Big computer problems prevented thousands of Oklahoma students from finishing their state tests.
The problems were supposed to be fixed Tuesday morning, but the testing company's server crashed for the second day in a row. Now, schools are crunching to get testing done by the Friday deadline.
Tulsa Public Schools said testing totally shut down Tuesday for 6th through 12th grade. At Carver Middle School, hundreds of tests were invalidated and have to be taken again.
"I just feel like it's not really fair to our students when we're putting them in this unfair situation," Angela Loegering said.
Loegering's 7th grader was excited about getting his geography test out of the way.
"In the middle of the testing session, there was an error, and so the kids in that testing session were not able to finish," she said.
Phones started ringing like mad at the TPS administration office, as teachers across the district reported their students weren't able to test properly.
TPS says the state department of education chose testing company CTB/McGraw-Hill as the vendor for this year's tests. A server for the company crashed Tuesday morning, just as testing began.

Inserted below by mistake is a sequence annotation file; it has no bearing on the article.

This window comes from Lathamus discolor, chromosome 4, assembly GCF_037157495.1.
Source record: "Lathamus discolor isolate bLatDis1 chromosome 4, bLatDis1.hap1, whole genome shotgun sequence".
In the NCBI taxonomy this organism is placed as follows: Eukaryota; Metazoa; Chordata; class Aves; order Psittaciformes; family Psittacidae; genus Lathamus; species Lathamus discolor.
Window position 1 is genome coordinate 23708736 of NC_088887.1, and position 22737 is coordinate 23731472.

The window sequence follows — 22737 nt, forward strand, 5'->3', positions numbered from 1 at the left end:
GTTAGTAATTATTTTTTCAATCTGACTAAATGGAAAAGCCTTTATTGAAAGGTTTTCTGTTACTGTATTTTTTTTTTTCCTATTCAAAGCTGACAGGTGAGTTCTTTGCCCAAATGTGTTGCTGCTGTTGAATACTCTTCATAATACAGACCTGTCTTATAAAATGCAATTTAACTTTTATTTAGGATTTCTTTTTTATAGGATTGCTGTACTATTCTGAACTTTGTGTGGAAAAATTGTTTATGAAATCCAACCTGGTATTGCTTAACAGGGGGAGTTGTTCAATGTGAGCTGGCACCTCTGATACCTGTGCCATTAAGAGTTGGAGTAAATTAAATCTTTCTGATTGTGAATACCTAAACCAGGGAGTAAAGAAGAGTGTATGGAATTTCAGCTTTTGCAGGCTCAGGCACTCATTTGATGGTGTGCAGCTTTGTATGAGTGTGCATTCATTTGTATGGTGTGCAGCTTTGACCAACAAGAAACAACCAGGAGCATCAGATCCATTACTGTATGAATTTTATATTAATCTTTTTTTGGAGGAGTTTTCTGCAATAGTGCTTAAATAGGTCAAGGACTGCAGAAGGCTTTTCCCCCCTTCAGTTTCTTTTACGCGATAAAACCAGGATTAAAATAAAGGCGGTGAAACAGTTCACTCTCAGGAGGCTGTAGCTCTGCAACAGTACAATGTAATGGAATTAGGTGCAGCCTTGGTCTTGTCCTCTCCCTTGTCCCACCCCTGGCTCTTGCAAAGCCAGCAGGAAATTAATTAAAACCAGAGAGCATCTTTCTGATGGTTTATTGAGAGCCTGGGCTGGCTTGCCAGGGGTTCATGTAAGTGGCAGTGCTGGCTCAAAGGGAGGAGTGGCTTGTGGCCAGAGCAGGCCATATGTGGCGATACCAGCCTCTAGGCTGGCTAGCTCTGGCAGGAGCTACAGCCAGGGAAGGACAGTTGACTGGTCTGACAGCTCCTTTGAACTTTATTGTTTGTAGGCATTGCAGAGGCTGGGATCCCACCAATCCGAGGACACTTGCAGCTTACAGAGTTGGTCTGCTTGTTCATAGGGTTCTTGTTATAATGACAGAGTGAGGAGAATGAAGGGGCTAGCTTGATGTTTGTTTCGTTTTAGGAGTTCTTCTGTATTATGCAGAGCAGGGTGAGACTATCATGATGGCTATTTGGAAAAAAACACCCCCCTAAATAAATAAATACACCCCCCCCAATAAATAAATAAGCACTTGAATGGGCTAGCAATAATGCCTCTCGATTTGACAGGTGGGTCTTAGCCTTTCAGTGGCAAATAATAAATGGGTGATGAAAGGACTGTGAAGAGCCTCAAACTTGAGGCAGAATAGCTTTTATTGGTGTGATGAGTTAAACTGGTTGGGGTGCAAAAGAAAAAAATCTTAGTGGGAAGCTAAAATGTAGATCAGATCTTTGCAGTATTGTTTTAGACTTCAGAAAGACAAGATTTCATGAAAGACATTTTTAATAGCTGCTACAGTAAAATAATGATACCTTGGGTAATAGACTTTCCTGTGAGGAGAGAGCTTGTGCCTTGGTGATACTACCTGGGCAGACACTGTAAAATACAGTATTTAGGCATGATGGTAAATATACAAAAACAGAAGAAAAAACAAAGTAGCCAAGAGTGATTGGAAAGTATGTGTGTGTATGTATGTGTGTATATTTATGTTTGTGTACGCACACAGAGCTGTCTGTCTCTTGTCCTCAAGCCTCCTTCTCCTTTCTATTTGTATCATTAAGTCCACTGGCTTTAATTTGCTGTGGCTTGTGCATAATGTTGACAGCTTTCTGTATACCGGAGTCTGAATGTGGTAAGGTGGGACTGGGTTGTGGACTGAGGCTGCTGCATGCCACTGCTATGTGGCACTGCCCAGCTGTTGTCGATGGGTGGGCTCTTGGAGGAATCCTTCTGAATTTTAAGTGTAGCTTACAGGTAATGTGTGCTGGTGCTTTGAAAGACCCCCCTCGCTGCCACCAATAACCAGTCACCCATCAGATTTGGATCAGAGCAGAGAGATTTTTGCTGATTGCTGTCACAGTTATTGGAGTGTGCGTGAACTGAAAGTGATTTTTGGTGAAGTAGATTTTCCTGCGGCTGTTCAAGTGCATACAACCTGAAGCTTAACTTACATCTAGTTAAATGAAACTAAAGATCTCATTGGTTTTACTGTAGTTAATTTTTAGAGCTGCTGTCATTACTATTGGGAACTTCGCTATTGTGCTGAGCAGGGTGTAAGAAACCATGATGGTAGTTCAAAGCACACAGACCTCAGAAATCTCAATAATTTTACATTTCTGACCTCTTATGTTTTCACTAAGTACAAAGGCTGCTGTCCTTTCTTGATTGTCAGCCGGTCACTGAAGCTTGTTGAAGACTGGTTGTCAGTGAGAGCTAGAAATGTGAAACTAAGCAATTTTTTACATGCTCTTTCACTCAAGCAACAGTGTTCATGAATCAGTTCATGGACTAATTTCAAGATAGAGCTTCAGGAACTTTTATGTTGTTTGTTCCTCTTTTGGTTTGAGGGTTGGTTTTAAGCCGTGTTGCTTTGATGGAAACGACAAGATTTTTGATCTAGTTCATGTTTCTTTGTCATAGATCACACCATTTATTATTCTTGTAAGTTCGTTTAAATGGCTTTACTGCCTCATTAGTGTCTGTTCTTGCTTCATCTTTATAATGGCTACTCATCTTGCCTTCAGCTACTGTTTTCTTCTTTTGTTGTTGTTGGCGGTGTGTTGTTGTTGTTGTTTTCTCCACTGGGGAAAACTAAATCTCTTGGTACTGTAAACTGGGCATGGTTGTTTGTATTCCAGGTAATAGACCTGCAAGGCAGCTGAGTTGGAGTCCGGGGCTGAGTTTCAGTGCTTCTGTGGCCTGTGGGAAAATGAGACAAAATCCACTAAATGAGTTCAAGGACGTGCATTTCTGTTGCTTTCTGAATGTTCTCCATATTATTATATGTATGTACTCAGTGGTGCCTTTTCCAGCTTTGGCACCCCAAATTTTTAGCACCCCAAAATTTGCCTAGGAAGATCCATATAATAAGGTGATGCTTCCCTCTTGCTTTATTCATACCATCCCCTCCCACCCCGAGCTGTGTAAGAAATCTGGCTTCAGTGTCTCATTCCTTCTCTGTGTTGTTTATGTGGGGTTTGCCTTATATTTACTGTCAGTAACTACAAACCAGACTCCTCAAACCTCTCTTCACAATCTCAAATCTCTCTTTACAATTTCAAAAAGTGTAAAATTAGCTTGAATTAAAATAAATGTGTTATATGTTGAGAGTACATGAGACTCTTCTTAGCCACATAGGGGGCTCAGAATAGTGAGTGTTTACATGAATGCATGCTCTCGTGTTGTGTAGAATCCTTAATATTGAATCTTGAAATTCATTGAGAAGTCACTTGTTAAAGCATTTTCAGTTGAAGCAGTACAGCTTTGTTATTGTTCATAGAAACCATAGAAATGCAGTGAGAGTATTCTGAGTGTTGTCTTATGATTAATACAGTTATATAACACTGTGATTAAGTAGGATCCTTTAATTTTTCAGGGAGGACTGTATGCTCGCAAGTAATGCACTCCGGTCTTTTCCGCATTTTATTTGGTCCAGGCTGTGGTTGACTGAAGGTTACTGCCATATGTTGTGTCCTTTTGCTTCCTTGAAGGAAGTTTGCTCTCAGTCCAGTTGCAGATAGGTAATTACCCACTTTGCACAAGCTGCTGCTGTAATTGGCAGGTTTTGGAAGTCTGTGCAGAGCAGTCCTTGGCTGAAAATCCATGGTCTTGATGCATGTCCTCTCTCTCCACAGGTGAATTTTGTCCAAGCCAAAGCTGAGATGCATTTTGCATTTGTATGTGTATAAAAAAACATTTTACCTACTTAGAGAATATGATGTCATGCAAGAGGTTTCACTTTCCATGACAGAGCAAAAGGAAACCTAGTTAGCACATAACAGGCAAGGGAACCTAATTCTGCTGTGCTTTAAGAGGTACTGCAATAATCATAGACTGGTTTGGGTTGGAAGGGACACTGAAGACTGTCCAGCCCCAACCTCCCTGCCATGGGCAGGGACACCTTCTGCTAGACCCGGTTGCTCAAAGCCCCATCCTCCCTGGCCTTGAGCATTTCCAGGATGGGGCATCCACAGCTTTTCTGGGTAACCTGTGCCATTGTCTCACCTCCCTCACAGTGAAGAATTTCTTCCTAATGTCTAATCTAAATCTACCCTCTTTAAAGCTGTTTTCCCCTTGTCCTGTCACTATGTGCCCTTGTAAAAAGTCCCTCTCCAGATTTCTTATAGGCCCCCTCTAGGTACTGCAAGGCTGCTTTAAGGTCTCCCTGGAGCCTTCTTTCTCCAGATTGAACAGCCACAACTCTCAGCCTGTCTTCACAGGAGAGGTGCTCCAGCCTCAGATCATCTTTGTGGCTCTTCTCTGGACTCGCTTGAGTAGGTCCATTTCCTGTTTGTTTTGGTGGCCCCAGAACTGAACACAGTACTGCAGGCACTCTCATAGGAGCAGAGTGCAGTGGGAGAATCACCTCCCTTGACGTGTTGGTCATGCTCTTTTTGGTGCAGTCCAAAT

Bob Ehrle is a testing coordinator at Carver Middle School.
"All of a sudden, the computers started going down. They'd go down, and then we would have to take anywhere from five to 20 minutes to get them back up," Ehrle said.
He said more than 200 students at Carver alone saw the test, but couldn't finish it.
"They had to restart his computer five different times and so there's just no way that you can get legitimate results from that," Ehrle said.
Those tests have to be thrown out and students must now take paper tests, which will hopefully arrive soon.
"The kids have a lot at stake, and I feel like, if they're doing their part, the state needs to make sure that they're meeting their end of the deal, so our kids can succeed," Loegering said.
State education officials say they may extend the testing deadlines. School districts from Broken Arrow, to Fairfax and Oklahoma City had testing problems Tuesday.
State Superintendent Janet Barresi said, "This is completely unacceptable. We are outraged that our school districts are not able to administer assessments in a smooth and efficient manner. This is especially disruptive for the children who have worked hard all year and now have the opportunity to let us know what they have achieved. To be interrupted during testing is a very difficult and stressful environment for our children and educators."
Indiana is reporting the same problems with the same testing company. The company has not responded to our calls for comment.